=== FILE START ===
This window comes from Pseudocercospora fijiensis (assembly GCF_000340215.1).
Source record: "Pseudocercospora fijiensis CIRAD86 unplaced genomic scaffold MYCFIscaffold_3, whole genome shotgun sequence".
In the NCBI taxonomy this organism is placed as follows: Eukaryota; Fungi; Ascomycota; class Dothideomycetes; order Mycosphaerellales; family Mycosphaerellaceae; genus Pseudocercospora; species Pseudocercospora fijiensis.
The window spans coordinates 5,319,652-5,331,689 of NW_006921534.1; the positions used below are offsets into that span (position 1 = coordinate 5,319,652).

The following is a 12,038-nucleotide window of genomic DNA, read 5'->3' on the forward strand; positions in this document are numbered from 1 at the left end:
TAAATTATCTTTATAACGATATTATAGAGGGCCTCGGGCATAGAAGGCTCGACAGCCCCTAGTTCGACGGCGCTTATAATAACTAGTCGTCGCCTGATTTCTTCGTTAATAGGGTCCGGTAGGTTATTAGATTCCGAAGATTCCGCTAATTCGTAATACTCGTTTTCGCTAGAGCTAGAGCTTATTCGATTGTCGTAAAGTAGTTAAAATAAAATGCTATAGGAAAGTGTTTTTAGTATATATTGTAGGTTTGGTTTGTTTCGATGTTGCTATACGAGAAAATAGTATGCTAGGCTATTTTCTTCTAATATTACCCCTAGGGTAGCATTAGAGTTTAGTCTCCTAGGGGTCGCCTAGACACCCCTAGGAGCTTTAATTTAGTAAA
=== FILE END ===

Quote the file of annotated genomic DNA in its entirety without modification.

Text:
This window comes from Pseudocercospora fijiensis (assembly GCF_000340215.1).
Source record: "Pseudocercospora fijiensis CIRAD86 unplaced genomic scaffold MYCFIscaffold_3, whole genome shotgun sequence".
In the NCBI taxonomy this organism is placed as follows: Eukaryota; Fungi; Ascomycota; class Dothideomycetes; order Mycosphaerellales; family Mycosphaerellaceae; genus Pseudocercospora; species Pseudocercospora fijiensis.
The window spans coordinates 5,319,652-5,331,689 of NW_006921534.1; the positions used below are offsets into that span (position 1 = coordinate 5,319,652).

The following is a 12,038-nucleotide window of genomic DNA, read 5'->3' on the forward strand; positions in this document are numbered from 1 at the left end:
TAAATTATCTTTATAACGATATTATAGAGGGCCTCGGGCATAGAAGGCTCGACAGCCCCTAGTTCGACGGCGCTTATAATAACTAGTCGTCGCCTGATTTCTTCGTTAATAGGGTCCGGTAGGTTATTAGATTCCGAAGATTCCGCTAATTCGTAATACTCGTTTTCGCTAGAGCTAGAGCTTATTCGATTGTCGTAAAGTAGTTAAAATAAAATGCTATAGGAAAGTGTTTTTAGTATATATTGTAGGTTTGGTTTGTTTCGATGTTGCTATACGAGAAAATAGTATGCTAGGCTATTTTCTTCTAATATTACCCCTAGGGTAGCATTAGAGTTTAGTCTCCTAGGGGTCGCCTAGACACCCCTAGGAGCTTTAATTTAGTAAA